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For a new player, this warband construction process couldn’t be more helpful. Unlike the Matched Play modes, you don’t have unlimited freedom in building your force. First you choose (and name!!) a Champion to lead your plucky posse and that champion determines your unit options. I went with an Isharann Soulscryer, figuring that his ability to emerge from the Ethersea mid-round on a flank attack would be useful. Had I chosen a stronger Champion I would have had fewer options, but he gave me 4 Follower options which I used to fill up my squad with a large mass of infantry and archers. My first opponent, Cole, had a leader so powerful he had no additional units! He’s an experienced wargamer, but it struck me that learning to play Age of Sigmar with a single unit is a great way to join the war.

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I struggled with how to deploy 32 miniatures, when to bring some units in on a flank attack, and how to move across the board. Cole charged his Stonehorn riding Frostlord straight up the table and did what it does best: smash, smash again, and smash some more just for good measure. The great thing about the way Path to Glory guides you through the warband construction process is that we both had balanced forces. In the end, it came down to his Frostlord, broken and bloody facing down the only remaining unit on my side. I realized in this game that my army was missing a strong, damage dealing unit so I picked up some Morsarr Guard. They’re a unit I had ignored, and likely wouldn’t have picked up had I not started this campaign.

It isn’t just naming your units, or creating a backstory on your own. The games themselves forge a narrative across the table. I tore down my opponent’s monolith as he tried to build it. I held off an opponent’s forces while I sacrificed once of his leaders.  And twice I battled over a quartet of altars, hoping to gain boons from the fickle gods of the Mortal Realms. The Path to Glory book provides a set of scenarios that ensure your games are more than just pushing miniatures together and trying to kill each other. The objective in my game against Cole was to claim 4 altars, but I got distracted by trying to kill his Stonehorn; I should have learned a lesson there – objectives matter – but unfortunately, I did not.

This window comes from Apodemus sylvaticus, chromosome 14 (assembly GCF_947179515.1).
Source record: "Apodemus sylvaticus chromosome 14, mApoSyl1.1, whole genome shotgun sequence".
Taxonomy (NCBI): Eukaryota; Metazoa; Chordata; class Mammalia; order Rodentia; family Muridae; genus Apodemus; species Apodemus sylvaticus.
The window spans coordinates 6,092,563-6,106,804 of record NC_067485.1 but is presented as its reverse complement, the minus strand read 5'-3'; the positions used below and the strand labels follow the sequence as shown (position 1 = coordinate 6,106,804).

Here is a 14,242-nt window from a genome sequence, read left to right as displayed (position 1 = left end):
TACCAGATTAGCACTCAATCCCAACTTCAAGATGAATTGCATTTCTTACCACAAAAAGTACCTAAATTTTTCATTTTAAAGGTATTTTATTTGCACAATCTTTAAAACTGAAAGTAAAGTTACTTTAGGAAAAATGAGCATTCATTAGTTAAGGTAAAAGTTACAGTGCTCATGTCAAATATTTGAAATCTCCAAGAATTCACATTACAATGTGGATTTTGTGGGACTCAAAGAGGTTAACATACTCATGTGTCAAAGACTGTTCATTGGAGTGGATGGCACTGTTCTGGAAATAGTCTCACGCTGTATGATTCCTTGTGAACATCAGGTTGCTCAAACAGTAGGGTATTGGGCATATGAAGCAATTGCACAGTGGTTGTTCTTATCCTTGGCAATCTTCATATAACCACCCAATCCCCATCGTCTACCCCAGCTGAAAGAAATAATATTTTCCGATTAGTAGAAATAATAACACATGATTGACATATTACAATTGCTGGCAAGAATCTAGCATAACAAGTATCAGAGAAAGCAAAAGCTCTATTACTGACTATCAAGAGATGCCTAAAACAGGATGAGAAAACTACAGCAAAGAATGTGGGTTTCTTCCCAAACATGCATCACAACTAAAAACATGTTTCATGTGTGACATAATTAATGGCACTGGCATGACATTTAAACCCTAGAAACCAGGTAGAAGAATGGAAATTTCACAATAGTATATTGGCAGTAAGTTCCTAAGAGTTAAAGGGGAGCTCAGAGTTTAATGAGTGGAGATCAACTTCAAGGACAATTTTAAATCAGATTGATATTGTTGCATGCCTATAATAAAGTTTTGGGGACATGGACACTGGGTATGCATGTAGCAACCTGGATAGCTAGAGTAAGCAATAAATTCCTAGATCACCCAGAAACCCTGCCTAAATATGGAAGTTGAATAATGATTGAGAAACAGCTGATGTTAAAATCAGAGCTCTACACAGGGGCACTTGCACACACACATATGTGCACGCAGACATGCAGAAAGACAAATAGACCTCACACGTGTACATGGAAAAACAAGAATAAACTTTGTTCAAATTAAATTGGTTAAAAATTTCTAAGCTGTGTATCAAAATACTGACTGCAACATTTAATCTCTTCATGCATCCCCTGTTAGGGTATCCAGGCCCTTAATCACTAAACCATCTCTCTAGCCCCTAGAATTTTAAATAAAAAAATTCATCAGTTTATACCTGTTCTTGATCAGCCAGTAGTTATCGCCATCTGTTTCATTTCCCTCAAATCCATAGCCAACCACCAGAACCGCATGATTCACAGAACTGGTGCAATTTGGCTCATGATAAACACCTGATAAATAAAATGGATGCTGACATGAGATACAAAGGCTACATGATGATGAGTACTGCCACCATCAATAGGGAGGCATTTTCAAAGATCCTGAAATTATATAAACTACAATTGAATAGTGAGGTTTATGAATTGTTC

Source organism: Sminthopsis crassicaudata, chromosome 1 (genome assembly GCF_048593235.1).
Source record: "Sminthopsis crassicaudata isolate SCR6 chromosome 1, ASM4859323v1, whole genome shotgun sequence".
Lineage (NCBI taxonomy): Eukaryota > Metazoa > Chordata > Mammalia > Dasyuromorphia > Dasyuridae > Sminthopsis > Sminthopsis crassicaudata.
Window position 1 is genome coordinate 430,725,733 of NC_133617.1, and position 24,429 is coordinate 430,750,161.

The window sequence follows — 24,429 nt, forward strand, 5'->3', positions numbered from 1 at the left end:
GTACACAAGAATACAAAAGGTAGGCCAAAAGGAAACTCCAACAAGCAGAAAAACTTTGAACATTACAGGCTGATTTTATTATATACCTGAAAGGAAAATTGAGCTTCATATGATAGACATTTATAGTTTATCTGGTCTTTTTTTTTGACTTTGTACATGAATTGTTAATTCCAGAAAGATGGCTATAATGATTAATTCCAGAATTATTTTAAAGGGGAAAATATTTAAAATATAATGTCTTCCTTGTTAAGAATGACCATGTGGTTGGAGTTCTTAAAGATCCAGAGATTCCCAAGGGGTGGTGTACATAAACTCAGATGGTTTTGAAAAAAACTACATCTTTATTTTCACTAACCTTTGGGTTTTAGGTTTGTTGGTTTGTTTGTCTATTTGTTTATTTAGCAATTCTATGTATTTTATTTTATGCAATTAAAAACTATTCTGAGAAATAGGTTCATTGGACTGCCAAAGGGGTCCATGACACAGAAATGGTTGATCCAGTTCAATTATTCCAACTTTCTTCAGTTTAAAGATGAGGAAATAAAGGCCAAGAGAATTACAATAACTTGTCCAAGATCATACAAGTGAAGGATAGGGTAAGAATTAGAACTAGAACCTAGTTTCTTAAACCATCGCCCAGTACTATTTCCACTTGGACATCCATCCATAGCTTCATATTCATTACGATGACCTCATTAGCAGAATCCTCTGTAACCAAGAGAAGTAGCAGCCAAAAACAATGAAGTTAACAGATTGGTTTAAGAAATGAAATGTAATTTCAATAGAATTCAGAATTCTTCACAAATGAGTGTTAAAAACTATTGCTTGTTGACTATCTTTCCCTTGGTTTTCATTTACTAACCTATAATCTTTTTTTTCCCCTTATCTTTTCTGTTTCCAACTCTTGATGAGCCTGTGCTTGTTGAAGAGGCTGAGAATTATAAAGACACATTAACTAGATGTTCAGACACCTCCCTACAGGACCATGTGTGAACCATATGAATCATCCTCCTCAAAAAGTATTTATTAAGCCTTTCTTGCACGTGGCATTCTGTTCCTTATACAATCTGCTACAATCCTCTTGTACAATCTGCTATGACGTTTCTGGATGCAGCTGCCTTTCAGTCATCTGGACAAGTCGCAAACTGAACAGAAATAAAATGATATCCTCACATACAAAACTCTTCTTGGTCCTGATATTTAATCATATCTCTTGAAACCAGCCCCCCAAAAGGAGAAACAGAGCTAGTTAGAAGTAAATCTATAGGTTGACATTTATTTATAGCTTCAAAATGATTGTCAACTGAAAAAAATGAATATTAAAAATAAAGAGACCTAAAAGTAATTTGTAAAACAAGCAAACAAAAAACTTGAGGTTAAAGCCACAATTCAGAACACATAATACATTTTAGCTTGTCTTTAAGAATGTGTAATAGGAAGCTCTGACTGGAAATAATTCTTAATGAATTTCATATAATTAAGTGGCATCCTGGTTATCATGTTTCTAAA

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We here at Geek & Sundry love these miniature games for a number of reasons. They tell rich stories on the table and feature high energy games of maneuvering and rolling dice. The hobby aspect is exciting as well.

But more than anything, the community that pops up around these games is welcoming. As a new player to the game, I had a blast playing and appreciate everyone’s patience. The campaign aspect made it easy to learn as I played, and I now have about 1,000 points of Deepkin and am well on my way to full matched play if that’s what I desire. I love that I can take what I learned and grow. Maybe when the next campaign begins I I can flesh out the rest of that army by playing the Deepkin again, only focusing on different units. Or maybe I’ll do what Cole did and start a new army with only a single powerful unit! Path to Glory supports both avenues, and I’m looking forward to my next battles.

What is your favorite Age of Sigmar faction? Tell us in the comments!

Looking for more games that tell stories?

  • Check out last year’s Gloomhaven!
  • Find out how Gaslands tells Mad Max style stories!
  • Check out Kill Team, and wage skirmish battles in the 41st Millennium!

Featured Image Credit: Games Workshop

Image Credits: Raf Cordero

In addition to Geek & Sundry, Raf Cordero co-hosts the gaming podcast Ding & Dent. Chat with him on Twitter @captainraffi.